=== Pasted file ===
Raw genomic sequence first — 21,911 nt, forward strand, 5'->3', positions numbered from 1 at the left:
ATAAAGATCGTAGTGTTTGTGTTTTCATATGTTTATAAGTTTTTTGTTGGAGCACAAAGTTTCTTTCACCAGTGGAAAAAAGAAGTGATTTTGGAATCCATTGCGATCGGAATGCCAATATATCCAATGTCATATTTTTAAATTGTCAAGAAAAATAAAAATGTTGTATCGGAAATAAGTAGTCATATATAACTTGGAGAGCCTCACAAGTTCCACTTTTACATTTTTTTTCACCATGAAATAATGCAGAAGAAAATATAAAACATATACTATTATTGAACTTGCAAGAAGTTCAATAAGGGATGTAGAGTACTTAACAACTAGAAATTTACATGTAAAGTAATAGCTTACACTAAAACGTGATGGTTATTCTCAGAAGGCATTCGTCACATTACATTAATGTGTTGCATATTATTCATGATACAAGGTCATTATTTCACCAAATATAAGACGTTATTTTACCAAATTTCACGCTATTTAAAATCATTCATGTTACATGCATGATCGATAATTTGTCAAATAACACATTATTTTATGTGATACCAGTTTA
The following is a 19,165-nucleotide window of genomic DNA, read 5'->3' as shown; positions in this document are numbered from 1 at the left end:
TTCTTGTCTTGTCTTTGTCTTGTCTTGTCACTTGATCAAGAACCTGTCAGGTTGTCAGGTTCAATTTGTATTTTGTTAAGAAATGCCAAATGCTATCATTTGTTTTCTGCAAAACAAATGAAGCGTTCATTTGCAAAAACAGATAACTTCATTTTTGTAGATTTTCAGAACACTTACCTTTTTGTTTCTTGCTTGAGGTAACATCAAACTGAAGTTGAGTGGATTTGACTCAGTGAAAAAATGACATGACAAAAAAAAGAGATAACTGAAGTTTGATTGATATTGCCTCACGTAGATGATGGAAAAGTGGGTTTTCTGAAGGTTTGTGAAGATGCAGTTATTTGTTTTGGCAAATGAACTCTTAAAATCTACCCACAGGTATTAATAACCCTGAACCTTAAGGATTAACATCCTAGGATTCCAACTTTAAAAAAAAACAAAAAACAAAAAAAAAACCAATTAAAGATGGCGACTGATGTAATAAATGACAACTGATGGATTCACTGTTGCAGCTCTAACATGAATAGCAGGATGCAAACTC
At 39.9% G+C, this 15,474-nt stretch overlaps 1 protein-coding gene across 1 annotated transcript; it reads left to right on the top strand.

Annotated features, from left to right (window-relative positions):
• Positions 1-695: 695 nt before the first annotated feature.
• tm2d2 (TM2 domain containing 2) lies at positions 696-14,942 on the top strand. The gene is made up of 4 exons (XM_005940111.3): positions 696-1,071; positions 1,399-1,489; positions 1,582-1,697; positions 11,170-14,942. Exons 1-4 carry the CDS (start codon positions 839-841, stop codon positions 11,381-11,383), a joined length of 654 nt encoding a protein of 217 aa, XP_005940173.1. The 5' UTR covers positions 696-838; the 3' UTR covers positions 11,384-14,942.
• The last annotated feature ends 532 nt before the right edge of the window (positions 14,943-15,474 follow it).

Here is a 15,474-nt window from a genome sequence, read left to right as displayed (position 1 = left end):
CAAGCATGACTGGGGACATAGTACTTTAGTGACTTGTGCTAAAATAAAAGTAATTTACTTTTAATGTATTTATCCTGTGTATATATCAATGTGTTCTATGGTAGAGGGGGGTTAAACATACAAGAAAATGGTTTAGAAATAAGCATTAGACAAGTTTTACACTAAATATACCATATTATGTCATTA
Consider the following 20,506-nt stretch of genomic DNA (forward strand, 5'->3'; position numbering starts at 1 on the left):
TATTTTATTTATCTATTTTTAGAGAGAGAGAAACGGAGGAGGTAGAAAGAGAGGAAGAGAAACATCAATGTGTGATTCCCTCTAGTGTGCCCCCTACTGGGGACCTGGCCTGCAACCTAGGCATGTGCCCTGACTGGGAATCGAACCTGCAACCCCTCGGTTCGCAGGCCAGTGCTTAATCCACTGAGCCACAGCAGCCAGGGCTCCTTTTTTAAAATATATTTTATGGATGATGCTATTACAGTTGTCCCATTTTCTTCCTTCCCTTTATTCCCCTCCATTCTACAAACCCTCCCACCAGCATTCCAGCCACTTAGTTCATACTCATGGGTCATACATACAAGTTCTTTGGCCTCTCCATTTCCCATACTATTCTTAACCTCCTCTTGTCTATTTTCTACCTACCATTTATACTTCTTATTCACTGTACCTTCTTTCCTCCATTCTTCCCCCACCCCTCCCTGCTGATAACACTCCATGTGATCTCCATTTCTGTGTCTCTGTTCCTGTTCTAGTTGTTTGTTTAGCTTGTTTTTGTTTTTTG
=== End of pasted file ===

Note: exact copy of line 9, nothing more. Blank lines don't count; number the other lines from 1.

• The last annotated feature ends 532 nt before the right edge of the window (positions 14,943-15,474 follow it).